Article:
Deep learning thrives with large neural networks and large datasets. However, larger networks and larger datasets result in longer training times that impede research and development progress. Distributed synchronous SGD offers a potential solution to this problem by dividing SGD minibatches over a pool of parallel workers. Yet to make this scheme efficient, the per-worker workload must be large, which implies nontrivial growth in the SGD minibatch size. In this paper, we empirically show that on the ImageNet dataset large minibatches cause optimization difficulties, but when these are addressed the trained networks exhibit good generalization. Specifically, we show no loss of accuracy when training with large minibatch sizes up to 8192 images. To achieve this result, we adopt a linear scaling rule for adjusting learning rates as a function of minibatch size and develop a new warmup scheme that overcomes optimization challenges early in training. With these simple techniques, our Caffe2-based system trains ResNet-50 with a minibatch size of 8192 on 256 GPUs in one hour, while matching small minibatch accuracy. Using commodity hardware, our implementation achieves ~90% scaling efficiency when moving from 8 to 256 GPUs. This system enables us to train visual recognition models on internet-scale data with high efficiency. 


Adaptive optimization methods, which perform local optimization with a metric constructed from the history of iterates, are becoming increasingly popular for training deep neural networks. Examples include AdaGrad, RMSProp, and Adam. We show that for simple overparameterized problems, adaptive methods often find drastically different solutions than gradient descent (GD) or stochastic gradient descent (SGD). We construct an illustrative binary classification problem where the data is linearly separable, GD and SGD achieve zero test error, and AdaGrad, Adam, and RMSProp attain test errors arbitrarily close to half. We additionally study the empirical generalization capability of adaptive methods on several state-of-the-art deep learning models. We observe that the solutions found by adaptive methods generalize worse (often significantly worse) than SGD, even when these solutions have better training performance. These results suggest that practitioners should reconsider the use of adaptive methods to train neural networks.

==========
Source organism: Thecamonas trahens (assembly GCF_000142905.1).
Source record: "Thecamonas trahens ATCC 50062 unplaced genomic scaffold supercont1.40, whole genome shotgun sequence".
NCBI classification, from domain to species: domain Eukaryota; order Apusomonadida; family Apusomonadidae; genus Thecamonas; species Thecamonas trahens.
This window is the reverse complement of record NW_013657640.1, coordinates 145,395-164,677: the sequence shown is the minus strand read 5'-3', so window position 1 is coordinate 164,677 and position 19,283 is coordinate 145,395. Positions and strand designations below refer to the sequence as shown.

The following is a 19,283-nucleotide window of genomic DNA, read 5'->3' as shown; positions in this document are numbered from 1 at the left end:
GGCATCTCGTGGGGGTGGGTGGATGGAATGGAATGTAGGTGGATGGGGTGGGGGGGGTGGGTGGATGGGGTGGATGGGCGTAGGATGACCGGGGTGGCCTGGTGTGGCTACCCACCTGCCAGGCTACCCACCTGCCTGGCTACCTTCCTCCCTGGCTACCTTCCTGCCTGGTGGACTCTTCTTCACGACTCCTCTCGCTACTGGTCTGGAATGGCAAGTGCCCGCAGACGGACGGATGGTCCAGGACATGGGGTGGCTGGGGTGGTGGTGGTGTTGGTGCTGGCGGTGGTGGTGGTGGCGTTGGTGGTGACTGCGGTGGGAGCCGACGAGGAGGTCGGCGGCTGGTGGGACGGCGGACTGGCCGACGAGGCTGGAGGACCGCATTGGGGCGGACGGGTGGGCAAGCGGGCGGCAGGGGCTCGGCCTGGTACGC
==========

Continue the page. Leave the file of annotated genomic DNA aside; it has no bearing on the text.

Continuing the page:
We introduce a data-efficient approach for solving the linear Bellman equation, which corresponds to a class of Markov decision processes (MDPs) and stochastic optimal control (SOC) problems. We show that this class of control problem can be cast as a stochastic composition optimization problem, which can be further reformulated as a saddle point problem and solved via dual kernel embeddings [1]. Our method is model-free and using only one sample per state transition from stochastic dynamical systems. Different from related work such as Z-learning [2, 3] based on temporal-difference learning [4], our method is an online algorithm following the true stochastic gradient. Numerical results are provided, showing that our method outperforms the Z-learning algorithm


Gradient descent optimization algorithms, while increasingly popular, are often used as black-box optimizers, as practical explanations of their strengths and weaknesses are hard to come by. This article aims to provide the reader with intuitions with regard to the behaviour of different algorithms that will allow her to put them to use. In the course of this overview, we look at different variants of gradient descent, summarize challenges, introduce the most common optimization algorithms, review architectures in a parallel and distributed setting, and investigate additional strategies for optimizing gradient descent.